“And AJ was an obstacle to that family.”

“He was. So she schemed to keep him from learning the truth, but then he…he threatened to take her to court. To demand a paternity test. And Carly panicked because she thought the Quartermaines would take her baby. She went to Jason, who was struggling after the accident in his own way. He promised to protect her and the baby from his family, because he saw them as ruthless and amoral. This was never about AJ.”

“But it is now,” Elizabeth said. “After Carly lost her son—” She hesitated. “I never believed he pushed her, you know? I can see them arguing, I know he was drunk at the time, but still—”

“I think Carly made herself believe he pushed her, because then she didn’t have to blame herself. I think she lost her balance and fell. It’s a twisted, horrible situation, Elizabeth, and I’m not sure anyone will be happy with the outcome.”

“Is anyone?” Elizabeth lifted her brows, her expression a mixture of wry humor and resignation. “You know, I’m here if you and Michael need anything.”

“I know.” Bobbie leaned over to squeeze her hand. “And I’m so grateful to have you.”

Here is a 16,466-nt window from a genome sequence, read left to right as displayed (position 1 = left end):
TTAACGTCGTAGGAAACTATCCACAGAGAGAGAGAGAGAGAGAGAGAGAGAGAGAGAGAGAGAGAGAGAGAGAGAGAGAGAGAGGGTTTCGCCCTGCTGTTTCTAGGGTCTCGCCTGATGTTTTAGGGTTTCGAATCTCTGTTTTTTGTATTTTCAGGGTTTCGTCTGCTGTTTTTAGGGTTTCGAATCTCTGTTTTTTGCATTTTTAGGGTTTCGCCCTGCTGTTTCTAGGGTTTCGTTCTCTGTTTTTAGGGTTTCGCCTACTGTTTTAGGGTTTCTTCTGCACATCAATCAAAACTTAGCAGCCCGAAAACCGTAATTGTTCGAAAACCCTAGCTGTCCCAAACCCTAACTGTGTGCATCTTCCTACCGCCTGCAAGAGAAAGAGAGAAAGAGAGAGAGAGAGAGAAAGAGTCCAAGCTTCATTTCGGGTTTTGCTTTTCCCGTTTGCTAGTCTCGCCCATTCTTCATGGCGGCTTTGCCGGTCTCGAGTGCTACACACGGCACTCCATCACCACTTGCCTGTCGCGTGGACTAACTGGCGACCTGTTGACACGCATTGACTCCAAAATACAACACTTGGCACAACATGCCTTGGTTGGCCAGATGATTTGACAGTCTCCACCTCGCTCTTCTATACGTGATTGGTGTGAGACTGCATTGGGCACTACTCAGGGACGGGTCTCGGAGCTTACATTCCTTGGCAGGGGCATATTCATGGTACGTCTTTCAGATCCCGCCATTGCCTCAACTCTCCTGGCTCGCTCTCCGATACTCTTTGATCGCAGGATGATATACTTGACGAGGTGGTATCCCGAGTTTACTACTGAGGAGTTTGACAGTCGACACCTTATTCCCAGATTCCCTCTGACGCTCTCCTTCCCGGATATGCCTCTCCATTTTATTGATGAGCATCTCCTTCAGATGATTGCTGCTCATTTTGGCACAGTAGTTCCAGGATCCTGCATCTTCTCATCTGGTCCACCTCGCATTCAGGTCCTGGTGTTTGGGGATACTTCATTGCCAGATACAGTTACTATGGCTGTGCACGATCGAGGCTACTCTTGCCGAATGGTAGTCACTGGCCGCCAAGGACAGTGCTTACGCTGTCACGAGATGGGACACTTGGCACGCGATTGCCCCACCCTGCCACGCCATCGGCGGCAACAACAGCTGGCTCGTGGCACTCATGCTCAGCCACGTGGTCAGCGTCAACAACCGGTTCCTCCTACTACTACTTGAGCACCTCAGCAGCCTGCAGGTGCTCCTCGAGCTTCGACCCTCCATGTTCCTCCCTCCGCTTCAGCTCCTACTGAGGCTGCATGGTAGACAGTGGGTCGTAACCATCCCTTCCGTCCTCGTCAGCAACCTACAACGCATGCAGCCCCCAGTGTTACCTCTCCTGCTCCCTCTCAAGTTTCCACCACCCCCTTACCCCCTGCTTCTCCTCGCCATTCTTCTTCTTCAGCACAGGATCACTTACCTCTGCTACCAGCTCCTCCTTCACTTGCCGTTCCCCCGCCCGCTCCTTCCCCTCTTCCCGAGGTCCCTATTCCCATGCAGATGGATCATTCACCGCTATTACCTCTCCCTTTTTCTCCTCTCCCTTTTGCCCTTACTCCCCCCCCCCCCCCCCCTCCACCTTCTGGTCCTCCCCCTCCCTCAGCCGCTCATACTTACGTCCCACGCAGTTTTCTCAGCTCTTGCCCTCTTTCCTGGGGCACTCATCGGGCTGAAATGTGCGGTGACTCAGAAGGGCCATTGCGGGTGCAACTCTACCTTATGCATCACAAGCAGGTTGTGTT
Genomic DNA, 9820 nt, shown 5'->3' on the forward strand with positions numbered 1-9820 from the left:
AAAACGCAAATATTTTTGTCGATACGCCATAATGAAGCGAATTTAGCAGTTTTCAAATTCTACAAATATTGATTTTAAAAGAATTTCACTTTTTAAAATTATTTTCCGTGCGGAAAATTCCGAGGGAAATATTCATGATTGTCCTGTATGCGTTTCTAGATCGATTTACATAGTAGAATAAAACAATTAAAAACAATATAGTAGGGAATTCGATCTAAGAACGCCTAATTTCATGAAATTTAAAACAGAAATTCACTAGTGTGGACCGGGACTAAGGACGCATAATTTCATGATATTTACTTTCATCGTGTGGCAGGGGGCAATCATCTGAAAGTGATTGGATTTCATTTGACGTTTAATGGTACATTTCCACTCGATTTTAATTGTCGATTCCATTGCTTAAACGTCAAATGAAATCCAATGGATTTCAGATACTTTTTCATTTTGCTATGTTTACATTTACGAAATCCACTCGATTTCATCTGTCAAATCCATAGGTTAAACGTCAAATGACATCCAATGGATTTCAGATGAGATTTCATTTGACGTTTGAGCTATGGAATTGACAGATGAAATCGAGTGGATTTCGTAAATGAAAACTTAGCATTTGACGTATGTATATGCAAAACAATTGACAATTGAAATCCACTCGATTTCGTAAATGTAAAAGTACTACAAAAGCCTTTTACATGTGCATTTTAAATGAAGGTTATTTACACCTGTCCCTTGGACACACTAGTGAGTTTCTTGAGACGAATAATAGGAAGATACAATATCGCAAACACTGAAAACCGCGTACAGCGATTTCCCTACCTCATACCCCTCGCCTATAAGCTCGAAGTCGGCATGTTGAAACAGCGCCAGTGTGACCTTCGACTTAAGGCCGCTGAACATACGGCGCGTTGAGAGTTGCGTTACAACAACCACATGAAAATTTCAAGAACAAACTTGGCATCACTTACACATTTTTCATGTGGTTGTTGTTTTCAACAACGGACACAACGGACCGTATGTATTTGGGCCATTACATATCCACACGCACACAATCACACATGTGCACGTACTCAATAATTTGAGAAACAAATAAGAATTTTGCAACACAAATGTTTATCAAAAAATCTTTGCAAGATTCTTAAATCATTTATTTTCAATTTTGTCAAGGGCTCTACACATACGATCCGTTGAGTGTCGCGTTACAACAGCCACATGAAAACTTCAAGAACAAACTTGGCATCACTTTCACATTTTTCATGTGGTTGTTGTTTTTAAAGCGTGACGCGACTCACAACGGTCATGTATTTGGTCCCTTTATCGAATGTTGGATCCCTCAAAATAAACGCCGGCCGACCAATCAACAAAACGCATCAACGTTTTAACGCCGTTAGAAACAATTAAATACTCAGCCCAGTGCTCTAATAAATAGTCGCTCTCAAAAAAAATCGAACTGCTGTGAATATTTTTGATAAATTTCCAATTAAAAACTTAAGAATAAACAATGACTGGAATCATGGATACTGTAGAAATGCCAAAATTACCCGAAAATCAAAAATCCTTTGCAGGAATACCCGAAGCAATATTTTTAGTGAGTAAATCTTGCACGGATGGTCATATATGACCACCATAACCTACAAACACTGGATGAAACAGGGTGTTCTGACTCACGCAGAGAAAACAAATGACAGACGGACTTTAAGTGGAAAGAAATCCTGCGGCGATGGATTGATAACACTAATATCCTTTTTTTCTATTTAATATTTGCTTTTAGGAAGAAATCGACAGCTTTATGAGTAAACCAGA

August 13, 2016

It’s the inaugural flash fiction prompt weekend 🙂 It was actually kind of fun just to type for about fifty minutes without worrying about tone, dialogue, or how it would all fit together in the larger picture. I found a website with some prompts and picked out a fun one.  You can respond with prompts for next week — if you want the story I wrote about in Week 1 to continue, you might want to come up with one to inspire that. 🙂

I wasn’t sure if I’d get it out this week. I thought I just had a sore neck from sleeping wrong, but it turned out I had a pinched nerve and needed x-rays to see if I had any bulging discs. I swear, my life sometimes. Some muscle relaxers and anti-inflammatory pills later, I’m feeling much better. So I’m glad got this done tonight.